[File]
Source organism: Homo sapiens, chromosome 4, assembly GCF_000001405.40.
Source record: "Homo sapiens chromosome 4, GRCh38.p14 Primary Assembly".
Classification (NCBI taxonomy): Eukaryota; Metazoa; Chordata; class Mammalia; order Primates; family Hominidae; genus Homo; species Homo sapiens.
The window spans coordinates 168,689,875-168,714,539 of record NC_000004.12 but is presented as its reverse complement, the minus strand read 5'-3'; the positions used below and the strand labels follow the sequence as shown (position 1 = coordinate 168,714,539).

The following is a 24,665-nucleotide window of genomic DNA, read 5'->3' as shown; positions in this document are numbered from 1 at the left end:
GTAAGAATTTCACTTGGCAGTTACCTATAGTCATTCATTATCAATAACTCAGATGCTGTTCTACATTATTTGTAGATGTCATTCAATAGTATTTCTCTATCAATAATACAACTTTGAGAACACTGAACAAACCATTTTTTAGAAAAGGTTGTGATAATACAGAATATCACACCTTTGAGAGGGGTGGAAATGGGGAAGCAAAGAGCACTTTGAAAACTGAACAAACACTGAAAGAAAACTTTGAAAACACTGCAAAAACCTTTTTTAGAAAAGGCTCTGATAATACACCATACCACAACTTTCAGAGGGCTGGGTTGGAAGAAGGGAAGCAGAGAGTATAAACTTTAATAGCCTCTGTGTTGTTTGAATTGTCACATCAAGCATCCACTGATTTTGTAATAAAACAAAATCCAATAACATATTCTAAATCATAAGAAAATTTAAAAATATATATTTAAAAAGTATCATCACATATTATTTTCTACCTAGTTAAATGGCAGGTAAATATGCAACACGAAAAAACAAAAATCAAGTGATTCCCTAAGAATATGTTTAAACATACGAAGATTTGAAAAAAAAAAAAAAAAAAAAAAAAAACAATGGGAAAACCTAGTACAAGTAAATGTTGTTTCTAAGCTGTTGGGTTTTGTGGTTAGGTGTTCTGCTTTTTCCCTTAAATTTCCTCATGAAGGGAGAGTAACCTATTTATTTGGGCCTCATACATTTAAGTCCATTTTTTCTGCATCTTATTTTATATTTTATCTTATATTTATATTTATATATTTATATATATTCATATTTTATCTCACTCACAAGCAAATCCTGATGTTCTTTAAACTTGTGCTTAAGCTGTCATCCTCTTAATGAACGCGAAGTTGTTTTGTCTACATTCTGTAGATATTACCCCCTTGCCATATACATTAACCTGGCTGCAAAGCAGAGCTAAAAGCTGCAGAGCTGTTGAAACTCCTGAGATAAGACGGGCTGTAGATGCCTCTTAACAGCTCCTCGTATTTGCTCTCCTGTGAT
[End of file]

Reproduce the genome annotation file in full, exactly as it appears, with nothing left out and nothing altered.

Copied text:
Source organism: Homo sapiens, chromosome 4, assembly GCF_000001405.40.
Source record: "Homo sapiens chromosome 4, GRCh38.p14 Primary Assembly".
Classification (NCBI taxonomy): Eukaryota; Metazoa; Chordata; class Mammalia; order Primates; family Hominidae; genus Homo; species Homo sapiens.
The window spans coordinates 168,689,875-168,714,539 of record NC_000004.12 but is presented as its reverse complement, the minus strand read 5'-3'; the positions used below and the strand labels follow the sequence as shown (position 1 = coordinate 168,714,539).

The following is a 24,665-nucleotide window of genomic DNA, read 5'->3' as shown; positions in this document are numbered from 1 at the left end:
GTAAGAATTTCACTTGGCAGTTACCTATAGTCATTCATTATCAATAACTCAGATGCTGTTCTACATTATTTGTAGATGTCATTCAATAGTATTTCTCTATCAATAATACAACTTTGAGAACACTGAACAAACCATTTTTTAGAAAAGGTTGTGATAATACAGAATATCACACCTTTGAGAGGGGTGGAAATGGGGAAGCAAAGAGCACTTTGAAAACTGAACAAACACTGAAAGAAAACTTTGAAAACACTGCAAAAACCTTTTTTAGAAAAGGCTCTGATAATACACCATACCACAACTTTCAGAGGGCTGGGTTGGAAGAAGGGAAGCAGAGAGTATAAACTTTAATAGCCTCTGTGTTGTTTGAATTGTCACATCAAGCATCCACTGATTTTGTAATAAAACAAAATCCAATAACATATTCTAAATCATAAGAAAATTTAAAAATATATATTTAAAAAGTATCATCACATATTATTTTCTACCTAGTTAAATGGCAGGTAAATATGCAACACGAAAAAACAAAAATCAAGTGATTCCCTAAGAATATGTTTAAACATACGAAGATTTGAAAAAAAAAAAAAAAAAAAAAAAAAACAATGGGAAAACCTAGTACAAGTAAATGTTGTTTCTAAGCTGTTGGGTTTTGTGGTTAGGTGTTCTGCTTTTTCCCTTAAATTTCCTCATGAAGGGAGAGTAACCTATTTATTTGGGCCTCATACATTTAAGTCCATTTTTTCTGCATCTTATTTTATATTTTATCTTATATTTATATTTATATATTTATATATATTCATATTTTATCTCACTCACAAGCAAATCCTGATGTTCTTTAAACTTGTGCTTAAGCTGTCATCCTCTTAATGAACGCGAAGTTGTTTTGTCTACATTCTGTAGATATTACCCCCTTGCCATATACATTAACCTGGCTGCAAAGCAGAGCTAAAAGCTGCAGAGCTGTTGAAACTCCTGAGATAAGACGGGCTGTAGATGCCTCTTAACAGCTCCTCGTATTTGCTCTCCTGTGAT